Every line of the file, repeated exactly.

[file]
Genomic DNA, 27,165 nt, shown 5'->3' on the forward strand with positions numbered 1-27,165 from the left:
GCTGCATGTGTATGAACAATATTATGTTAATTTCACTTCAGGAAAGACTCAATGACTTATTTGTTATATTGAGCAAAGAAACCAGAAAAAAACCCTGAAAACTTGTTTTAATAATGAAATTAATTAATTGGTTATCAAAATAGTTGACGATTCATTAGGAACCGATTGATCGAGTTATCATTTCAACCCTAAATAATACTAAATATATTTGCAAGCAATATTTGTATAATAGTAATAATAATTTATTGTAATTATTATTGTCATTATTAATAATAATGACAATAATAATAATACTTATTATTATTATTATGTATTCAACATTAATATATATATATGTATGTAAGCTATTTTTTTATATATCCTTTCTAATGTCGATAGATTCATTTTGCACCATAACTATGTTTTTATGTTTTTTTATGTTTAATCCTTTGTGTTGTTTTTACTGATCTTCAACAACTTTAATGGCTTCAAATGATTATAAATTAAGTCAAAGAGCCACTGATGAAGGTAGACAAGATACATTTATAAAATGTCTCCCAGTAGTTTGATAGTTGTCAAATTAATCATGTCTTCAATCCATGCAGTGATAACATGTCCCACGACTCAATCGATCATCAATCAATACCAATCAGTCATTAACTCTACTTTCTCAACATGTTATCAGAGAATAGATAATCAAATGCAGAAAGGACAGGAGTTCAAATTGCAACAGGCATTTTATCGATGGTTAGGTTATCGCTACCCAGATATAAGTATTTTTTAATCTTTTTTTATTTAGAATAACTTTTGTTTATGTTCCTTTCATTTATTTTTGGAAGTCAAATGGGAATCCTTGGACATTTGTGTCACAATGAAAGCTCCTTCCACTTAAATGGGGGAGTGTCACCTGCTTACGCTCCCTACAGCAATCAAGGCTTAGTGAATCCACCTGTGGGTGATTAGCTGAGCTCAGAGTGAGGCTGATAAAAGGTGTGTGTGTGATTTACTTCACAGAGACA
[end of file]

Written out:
Genomic DNA, 27,165 nt, shown 5'->3' on the forward strand with positions numbered 1-27,165 from the left:
GCTGCATGTGTATGAACAATATTATGTTAATTTCACTTCAGGAAAGACTCAATGACTTATTTGTTATATTGAGCAAAGAAACCAGAAAAAAACCCTGAAAACTTGTTTTAATAATGAAATTAATTAATTGGTTATCAAAATAGTTGACGATTCATTAGGAACCGATTGATCGAGTTATCATTTCAACCCTAAATAATACTAAATATATTTGCAAGCAATATTTGTATAATAGTAATAATAATTTATTGTAATTATTATTGTCATTATTAATAATAATGACAATAATAATAATACTTATTATTATTATTATGTATTCAACATTAATATATATATATGTATGTAAGCTATTTTTTTATATATCCTTTCTAATGTCGATAGATTCATTTTGCACCATAACTATGTTTTTATGTTTTTTTATGTTTAATCCTTTGTGTTGTTTTTACTGATCTTCAACAACTTTAATGGCTTCAAATGATTATAAATTAAGTCAAAGAGCCACTGATGAAGGTAGACAAGATACATTTATAAAATGTCTCCCAGTAGTTTGATAGTTGTCAAATTAATCATGTCTTCAATCCATGCAGTGATAACATGTCCCACGACTCAATCGATCATCAATCAATACCAATCAGTCATTAACTCTACTTTCTCAACATGTTATCAGAGAATAGATAATCAAATGCAGAAAGGACAGGAGTTCAAATTGCAACAGGCATTTTATCGATGGTTAGGTTATCGCTACCCAGATATAAGTATTTTTTAATCTTTTTTTATTTAGAATAACTTTTGTTTATGTTCCTTTCATTTATTTTTGGAAGTCAAATGGGAATCCTTGGACATTTGTGTCACAATGAAAGCTCCTTCCACTTAAATGGGGGAGTGTCACCTGCTTACGCTCCCTACAGCAATCAAGGCTTAGTGAATCCACCTGTGGGTGATTAGCTGAGCTCAGAGTGAGGCTGATAAAAGGTGTGTGTGTGATTTACTTCACAGAGACA